That’s thanks to the Crop Science Society of America.
The Crop Science Society of America is proud to host Crop Wild Relatives Week on September 22 – 29, 2018, to celebrate the contribution that these humble and hearty plants have made to increasing food security around the world. The collections of plants; the work being done to collect, conserve, characterize, and use them; and the importance of continuing to do so will be highlighted in blogs, web stories, and infographics. Online resources for anyone interested in learning more crop wild relatives can be found (https://www.crops.org/crop-wild-relative). In addition, new stories and resources will be added to the site on an ongoing basis, including educational materials for educators and parents of K-12 kids, our future scientists.
Let the fun begin!
It’s by USDA’s Peter Bretting, of course, who aptly quotes Kurt Vonnegut in his discussion of Stewards of Our Agricultural Future: “Another flaw in the human character is that everybody wants to build and nobody wants to do maintenance.”
Experienced PGR stewards must not only successfully manage PGR, the green line that stands between humanity and calamity, but also serve as leaders to mentor those who recently became or will soon become the PGR stewards of our agricultural future. It is a collective responsibility for all of us, regardless of our job title, career stage, or intrinsic talents, to provide such leadership and thereby begin to erase that “flaw in the human character.”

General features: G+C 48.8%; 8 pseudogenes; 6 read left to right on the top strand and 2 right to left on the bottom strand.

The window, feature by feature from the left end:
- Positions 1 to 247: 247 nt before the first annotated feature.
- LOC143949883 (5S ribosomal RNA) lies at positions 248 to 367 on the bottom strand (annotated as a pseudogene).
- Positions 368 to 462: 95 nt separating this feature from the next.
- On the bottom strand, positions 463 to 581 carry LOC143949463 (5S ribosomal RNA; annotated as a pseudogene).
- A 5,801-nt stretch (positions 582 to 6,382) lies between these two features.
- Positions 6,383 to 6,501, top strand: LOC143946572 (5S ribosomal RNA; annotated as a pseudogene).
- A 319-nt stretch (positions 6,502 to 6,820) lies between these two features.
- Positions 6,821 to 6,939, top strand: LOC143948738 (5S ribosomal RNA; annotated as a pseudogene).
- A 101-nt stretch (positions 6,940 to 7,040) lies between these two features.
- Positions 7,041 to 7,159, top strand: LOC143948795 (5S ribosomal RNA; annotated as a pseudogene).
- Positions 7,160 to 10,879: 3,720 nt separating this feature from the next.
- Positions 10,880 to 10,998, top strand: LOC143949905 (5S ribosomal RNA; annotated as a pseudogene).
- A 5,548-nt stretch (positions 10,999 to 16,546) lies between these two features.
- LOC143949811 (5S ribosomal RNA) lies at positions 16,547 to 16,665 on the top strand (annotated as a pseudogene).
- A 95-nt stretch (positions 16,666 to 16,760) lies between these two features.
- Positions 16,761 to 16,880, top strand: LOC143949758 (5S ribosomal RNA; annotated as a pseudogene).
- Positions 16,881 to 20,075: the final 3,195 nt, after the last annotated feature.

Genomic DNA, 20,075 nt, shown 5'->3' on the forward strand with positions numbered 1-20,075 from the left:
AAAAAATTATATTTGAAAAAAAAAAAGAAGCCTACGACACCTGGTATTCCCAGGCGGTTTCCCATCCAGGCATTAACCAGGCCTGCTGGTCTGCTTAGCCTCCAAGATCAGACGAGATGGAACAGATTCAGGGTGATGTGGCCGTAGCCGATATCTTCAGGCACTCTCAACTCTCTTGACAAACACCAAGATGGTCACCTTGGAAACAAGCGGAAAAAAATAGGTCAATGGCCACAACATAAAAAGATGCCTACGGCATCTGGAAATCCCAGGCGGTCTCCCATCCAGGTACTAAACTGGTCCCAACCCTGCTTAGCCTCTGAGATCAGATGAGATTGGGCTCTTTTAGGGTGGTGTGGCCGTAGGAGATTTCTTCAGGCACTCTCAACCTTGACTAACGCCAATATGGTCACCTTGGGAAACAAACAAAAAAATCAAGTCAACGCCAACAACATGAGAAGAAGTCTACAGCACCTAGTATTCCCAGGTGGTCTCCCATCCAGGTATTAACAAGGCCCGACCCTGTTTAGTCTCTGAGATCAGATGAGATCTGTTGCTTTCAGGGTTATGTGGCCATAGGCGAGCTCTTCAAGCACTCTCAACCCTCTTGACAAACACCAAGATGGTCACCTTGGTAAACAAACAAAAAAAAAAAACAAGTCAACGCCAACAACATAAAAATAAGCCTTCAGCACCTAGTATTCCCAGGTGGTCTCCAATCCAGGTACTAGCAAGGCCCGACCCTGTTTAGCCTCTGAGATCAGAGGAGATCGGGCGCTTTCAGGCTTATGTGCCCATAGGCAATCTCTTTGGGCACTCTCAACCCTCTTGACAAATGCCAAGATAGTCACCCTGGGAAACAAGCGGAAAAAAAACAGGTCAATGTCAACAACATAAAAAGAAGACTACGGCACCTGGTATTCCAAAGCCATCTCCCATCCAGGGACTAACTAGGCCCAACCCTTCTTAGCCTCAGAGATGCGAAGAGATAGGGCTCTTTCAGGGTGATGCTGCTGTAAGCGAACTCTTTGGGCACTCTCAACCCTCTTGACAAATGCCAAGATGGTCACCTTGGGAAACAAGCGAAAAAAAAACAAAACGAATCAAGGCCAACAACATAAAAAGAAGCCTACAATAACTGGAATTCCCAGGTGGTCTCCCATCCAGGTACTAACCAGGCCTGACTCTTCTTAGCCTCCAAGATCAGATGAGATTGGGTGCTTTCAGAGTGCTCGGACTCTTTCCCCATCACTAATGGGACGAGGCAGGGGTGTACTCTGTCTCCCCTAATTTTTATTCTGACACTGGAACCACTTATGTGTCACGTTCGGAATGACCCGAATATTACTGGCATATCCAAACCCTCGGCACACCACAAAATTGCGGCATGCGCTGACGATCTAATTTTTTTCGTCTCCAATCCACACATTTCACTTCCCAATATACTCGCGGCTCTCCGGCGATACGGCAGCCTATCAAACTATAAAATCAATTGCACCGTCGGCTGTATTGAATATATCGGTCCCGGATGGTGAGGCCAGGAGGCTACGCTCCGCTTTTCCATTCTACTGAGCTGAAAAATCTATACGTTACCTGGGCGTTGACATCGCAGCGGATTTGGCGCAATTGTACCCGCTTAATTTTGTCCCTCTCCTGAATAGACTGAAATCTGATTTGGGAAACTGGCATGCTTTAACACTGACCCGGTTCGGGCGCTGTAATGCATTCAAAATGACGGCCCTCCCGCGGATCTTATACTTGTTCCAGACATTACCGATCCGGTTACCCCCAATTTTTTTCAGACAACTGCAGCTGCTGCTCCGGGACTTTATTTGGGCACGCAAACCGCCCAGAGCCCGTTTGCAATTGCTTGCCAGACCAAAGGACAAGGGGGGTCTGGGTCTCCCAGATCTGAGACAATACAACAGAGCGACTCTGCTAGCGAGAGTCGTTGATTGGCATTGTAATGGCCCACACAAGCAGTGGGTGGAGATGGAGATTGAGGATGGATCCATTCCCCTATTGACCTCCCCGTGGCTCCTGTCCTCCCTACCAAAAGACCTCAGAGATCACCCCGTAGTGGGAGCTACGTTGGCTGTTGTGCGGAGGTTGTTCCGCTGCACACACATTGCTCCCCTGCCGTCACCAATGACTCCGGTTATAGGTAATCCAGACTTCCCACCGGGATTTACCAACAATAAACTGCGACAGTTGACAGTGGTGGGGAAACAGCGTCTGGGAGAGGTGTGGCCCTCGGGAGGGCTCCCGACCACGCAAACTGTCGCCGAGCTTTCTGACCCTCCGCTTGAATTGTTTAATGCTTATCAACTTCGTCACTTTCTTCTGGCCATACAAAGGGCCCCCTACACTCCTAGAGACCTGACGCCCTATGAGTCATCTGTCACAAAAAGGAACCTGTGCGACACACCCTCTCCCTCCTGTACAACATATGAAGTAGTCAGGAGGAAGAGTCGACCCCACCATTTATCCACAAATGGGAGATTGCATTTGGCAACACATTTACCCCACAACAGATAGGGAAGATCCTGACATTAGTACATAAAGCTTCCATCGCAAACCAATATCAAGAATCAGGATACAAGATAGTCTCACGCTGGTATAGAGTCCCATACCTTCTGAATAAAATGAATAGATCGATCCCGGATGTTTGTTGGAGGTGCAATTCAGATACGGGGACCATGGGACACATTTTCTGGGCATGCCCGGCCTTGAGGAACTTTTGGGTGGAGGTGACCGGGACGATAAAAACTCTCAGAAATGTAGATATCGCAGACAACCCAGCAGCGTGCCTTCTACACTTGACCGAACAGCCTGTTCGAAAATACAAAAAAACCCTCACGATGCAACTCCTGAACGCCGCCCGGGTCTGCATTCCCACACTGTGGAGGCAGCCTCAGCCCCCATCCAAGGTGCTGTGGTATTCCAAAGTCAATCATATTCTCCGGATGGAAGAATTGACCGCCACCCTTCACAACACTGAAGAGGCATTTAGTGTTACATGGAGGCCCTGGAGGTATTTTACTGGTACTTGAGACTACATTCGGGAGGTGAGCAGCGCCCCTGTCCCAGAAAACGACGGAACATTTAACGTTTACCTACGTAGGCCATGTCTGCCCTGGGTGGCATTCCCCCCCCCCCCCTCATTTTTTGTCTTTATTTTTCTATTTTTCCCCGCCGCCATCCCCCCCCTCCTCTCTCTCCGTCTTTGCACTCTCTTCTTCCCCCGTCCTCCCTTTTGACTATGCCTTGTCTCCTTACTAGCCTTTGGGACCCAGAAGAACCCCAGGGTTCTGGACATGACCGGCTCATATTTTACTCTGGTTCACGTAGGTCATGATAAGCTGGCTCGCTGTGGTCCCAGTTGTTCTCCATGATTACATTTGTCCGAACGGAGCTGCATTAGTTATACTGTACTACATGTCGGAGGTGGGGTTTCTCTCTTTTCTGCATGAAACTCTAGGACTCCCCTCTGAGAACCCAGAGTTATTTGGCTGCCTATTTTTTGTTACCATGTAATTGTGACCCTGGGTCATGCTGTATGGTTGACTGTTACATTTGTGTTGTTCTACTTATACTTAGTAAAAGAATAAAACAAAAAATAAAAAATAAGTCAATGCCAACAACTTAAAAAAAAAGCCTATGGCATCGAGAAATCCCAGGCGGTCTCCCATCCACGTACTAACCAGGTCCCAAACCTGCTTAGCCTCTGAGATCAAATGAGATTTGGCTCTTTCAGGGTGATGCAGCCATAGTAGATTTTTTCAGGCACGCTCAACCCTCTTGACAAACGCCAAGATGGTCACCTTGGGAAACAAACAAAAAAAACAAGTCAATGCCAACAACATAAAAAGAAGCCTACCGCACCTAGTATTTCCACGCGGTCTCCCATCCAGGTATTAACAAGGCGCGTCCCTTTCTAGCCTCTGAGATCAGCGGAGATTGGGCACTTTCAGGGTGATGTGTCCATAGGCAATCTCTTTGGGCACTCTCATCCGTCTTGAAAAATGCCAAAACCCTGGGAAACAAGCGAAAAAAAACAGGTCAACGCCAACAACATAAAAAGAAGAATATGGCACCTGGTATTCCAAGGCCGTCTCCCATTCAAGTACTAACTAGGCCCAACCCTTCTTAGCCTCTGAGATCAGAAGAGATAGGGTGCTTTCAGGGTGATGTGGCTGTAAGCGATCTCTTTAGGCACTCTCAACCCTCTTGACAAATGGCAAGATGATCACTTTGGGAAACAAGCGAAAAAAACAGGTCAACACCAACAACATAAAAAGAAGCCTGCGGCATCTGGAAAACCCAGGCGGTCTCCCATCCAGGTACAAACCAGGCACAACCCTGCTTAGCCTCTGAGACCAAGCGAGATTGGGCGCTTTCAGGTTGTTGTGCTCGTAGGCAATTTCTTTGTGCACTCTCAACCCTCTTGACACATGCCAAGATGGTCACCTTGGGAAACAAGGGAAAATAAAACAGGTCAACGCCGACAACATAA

Next year’s ISTA Seed Symposium, on 26-28 June 2019, has a conservation-themed session that looks unmissable:
Session 2: Ensuring seed quality for future generations. Genetic resources, Habitat restoration, Post-harvest handling, Long-term storage, Moisture content and Equilibrium relative humidity, Desiccation tolerance and recalcitrance, Seed longevity, Maintaining the seed quality of non-crop species.
It’ll be in Hyderabad, and you can save a bit of money by booking early.